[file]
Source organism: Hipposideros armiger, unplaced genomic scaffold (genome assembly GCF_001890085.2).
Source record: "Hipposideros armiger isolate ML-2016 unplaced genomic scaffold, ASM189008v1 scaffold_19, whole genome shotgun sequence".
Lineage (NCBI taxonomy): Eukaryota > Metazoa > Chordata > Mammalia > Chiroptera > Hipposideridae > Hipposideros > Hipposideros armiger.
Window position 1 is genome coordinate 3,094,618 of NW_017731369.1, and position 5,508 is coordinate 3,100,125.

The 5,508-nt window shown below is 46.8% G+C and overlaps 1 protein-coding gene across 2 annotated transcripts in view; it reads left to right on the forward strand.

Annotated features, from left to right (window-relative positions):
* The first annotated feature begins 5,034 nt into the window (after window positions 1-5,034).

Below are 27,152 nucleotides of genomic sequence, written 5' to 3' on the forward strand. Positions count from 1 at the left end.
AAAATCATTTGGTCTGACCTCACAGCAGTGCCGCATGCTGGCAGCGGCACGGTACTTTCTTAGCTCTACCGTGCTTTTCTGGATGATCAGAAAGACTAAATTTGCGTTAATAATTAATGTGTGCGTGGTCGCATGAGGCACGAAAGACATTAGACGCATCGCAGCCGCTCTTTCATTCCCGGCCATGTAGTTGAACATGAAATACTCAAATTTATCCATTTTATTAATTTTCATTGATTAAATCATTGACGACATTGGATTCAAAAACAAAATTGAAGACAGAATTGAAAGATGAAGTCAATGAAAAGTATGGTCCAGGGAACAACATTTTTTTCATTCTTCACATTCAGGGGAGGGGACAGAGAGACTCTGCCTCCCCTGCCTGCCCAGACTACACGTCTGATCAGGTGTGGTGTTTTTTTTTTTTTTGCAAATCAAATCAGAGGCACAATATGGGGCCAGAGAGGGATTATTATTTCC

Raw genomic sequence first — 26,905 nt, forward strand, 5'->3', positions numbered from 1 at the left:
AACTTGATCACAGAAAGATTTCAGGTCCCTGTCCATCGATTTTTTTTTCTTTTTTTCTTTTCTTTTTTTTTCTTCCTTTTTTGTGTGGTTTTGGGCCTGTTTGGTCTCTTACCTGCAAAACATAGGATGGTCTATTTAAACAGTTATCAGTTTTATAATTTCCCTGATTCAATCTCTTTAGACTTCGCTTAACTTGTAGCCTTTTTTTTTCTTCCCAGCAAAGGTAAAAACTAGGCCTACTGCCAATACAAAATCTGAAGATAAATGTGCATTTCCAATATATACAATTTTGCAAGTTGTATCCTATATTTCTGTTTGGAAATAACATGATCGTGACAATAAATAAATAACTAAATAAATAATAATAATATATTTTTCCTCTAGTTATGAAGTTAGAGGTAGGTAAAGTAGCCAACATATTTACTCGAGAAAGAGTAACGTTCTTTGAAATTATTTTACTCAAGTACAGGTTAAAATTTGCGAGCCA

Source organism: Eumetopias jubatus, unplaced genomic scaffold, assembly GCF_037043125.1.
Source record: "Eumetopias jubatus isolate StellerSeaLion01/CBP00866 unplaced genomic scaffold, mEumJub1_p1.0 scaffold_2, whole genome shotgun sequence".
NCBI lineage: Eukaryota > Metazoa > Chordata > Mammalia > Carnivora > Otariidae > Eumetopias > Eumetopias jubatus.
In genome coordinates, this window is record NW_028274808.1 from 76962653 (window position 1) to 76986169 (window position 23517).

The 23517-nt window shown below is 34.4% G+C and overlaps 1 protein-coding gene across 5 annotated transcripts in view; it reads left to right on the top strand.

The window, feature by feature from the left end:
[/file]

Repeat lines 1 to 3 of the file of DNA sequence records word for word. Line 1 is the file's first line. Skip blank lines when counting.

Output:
Source organism: Hipposideros armiger, unplaced genomic scaffold (genome assembly GCF_001890085.2).
Source record: "Hipposideros armiger isolate ML-2016 unplaced genomic scaffold, ASM189008v1 scaffold_19, whole genome shotgun sequence".
Lineage (NCBI taxonomy): Eukaryota > Metazoa > Chordata > Mammalia > Chiroptera > Hipposideridae > Hipposideros > Hipposideros armiger.